The Skinny On Feeding Baby Chickens Grapes



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Alright pal, you remember how I was tellin’ ya ’bout the time I fed them baby chicks o’ mine some grapes when they were gettin’ fussy?

Well it got me thinkin’ – these little buggers might like a snack every now and then, so I done did some research to figure out if grapes is a good idea or if I’ll just end up with a coop full o’ chickens with stomach aches!

Turns out grapes is one o’ the few fruits them chickadees can actually digest real good.

Who’da thunk? Most fruits is too acidic for ’em but grapes is kinda mushy inside so it breaks down nicer in their tummies.

I did some sniffin’ around online and found a bunch o’ farm websites sayin’ grapes is full o’ vitamins, minerals, ‘n natural sugars that give the peeps energy.

The antioxidants ‘n plant stuff in ’em is also good for their overall health ‘n growth.

Now you may be thinkin’ “alright Tanner, grapes sounds good an’ all but how much can I feed ’em before their tummies start churnin’?”

Well thanks for askin’, partner, cause I done did the research on that too so you don’t end up with a coop full of blue birds!

The Skinny On How Much Grapes Is Too Much


While a grape or two here ‘n there as a special treat ain’t gonna hurt them peeps none, you wanna be careful not to go overboard or feed it to ’em every single day.

Too many grapes can give ’em an upset tummy faster than a tornado in a trailer park.

From what all the farm websites ‘n chicken experts say, a good rule o’ thumb is to only offer about 1-2 grapes total per chick each day, broken up into little pieces or crushed up real fine like in their food or water.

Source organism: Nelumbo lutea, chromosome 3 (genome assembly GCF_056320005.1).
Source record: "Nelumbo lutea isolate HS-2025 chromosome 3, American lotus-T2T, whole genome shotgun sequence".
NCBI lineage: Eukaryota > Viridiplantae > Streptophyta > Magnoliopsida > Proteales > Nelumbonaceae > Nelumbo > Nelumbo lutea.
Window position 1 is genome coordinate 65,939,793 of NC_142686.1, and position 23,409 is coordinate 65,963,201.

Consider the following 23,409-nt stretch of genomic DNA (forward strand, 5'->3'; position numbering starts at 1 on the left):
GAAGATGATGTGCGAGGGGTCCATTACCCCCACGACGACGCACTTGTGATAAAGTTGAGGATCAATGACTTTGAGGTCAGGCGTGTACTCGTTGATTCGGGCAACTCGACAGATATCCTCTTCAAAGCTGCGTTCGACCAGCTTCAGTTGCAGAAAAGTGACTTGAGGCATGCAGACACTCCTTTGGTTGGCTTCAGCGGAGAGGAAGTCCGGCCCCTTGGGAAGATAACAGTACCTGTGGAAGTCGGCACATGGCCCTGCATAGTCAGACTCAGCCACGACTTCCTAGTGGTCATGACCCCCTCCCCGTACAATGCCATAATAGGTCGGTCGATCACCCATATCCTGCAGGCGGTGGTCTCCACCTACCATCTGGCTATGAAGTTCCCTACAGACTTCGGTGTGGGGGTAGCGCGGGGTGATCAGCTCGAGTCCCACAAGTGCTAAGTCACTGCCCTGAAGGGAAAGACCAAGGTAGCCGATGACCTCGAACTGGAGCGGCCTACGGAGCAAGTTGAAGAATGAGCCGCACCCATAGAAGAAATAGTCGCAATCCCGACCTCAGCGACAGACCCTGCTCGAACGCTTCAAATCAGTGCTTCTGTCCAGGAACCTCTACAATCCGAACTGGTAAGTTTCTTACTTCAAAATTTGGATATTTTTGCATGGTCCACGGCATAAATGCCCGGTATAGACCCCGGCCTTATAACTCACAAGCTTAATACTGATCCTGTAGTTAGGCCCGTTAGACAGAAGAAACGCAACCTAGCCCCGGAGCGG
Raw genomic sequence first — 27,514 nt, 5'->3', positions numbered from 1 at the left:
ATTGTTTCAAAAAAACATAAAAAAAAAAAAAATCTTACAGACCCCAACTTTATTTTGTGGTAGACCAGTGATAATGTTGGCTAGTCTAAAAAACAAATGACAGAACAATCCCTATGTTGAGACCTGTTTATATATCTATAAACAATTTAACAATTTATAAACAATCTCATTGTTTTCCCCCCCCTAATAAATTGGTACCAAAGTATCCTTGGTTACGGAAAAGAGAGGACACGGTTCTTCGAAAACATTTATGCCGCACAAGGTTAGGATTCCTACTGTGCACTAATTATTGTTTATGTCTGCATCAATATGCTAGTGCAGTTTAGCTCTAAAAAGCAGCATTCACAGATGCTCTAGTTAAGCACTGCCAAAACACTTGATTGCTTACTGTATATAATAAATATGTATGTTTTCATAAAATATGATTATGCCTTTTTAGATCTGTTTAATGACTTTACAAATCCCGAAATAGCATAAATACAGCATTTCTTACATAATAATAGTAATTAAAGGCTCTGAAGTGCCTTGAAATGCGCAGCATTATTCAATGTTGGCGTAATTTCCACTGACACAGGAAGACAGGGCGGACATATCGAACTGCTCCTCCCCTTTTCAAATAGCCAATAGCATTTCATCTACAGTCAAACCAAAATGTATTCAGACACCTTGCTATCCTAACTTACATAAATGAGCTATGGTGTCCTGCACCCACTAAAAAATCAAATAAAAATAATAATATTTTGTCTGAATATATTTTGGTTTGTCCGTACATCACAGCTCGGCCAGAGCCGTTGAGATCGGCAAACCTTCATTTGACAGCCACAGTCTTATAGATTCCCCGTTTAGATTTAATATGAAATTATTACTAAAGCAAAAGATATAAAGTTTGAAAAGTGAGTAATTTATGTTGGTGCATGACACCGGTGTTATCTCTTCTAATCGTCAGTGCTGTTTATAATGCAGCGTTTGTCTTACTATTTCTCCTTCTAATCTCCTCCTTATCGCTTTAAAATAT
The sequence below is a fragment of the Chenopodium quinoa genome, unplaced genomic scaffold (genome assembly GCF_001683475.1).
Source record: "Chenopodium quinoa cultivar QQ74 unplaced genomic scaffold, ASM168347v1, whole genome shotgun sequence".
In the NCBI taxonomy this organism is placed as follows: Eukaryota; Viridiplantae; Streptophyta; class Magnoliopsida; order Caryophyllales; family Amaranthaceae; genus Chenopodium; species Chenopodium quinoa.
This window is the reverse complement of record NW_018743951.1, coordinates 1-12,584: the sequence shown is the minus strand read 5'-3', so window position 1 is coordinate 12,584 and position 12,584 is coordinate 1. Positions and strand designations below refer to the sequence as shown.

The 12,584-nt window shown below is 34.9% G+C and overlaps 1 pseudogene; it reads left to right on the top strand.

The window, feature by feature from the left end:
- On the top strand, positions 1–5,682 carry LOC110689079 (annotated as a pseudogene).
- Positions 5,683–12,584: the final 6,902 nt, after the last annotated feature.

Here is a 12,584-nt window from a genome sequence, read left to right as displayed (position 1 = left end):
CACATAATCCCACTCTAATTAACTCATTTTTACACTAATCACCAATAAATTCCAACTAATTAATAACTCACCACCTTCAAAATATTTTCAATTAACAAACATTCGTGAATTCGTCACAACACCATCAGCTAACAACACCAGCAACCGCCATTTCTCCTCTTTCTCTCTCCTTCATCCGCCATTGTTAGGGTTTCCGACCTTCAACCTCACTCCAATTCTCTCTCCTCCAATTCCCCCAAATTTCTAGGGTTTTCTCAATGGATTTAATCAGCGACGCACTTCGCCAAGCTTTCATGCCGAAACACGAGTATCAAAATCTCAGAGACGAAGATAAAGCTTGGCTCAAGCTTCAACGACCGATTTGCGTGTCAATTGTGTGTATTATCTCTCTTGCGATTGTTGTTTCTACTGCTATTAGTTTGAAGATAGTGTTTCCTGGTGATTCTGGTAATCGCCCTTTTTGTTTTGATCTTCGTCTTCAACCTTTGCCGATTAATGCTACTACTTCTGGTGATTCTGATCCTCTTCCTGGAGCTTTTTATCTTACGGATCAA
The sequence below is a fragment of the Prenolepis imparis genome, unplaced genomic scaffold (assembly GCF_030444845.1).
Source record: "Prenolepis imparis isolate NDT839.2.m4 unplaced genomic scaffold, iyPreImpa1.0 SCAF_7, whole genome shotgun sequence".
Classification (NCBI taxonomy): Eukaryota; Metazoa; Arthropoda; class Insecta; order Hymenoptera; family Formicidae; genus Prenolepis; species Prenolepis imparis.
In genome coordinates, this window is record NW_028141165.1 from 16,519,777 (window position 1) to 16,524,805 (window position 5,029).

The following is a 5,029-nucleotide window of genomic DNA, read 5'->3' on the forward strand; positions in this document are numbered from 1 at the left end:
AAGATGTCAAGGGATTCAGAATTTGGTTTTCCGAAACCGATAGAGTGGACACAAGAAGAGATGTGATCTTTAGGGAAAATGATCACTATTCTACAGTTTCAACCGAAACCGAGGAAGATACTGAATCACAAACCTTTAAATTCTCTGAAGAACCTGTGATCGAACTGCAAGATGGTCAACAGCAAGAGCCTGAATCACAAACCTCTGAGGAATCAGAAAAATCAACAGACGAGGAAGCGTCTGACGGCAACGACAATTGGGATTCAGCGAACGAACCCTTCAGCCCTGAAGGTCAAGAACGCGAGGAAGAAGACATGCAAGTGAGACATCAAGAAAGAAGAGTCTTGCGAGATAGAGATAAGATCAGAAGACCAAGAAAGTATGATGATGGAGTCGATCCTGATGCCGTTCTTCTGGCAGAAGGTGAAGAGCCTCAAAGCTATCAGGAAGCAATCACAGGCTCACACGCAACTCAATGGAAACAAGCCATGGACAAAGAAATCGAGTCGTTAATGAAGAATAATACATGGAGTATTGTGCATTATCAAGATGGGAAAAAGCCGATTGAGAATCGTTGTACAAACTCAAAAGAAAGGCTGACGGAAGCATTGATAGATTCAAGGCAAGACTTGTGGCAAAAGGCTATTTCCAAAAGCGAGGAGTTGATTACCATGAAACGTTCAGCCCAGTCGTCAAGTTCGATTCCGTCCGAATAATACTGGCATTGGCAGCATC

That way they eat it slow instead o’ gobblin’ it all down at once.

Now you may be one o’ them types that likes to push your luck.

I know I’d be tempted to give ’em a few extra grapes cause they was eatin’ it up so fast! But just remember, moderation is key here.

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Too many grapes too often could give them fragile little tummies a bad case o’ the runs faster than you can say “holy moley!”.

Also, it’s best to only use grapes as a very small part o’ their overall diet instead o’ their main source o’ nutrition.

Baby chickens still need lots o’ good protein, vitamins, minerals, ‘n such from things like chick starter feed, scrambled eggs, ‘n whatever else you like to give ’em.

So in summary – a grape or two here ‘n there split between all them peeps is a-okay as a nice occasional treat.

But don’t go over-indulgin’ them or their systems will end up more sour than a lemon! Spread it out, keep portions small, and don’t make it an everyday thing if you want happy, healthy chicks.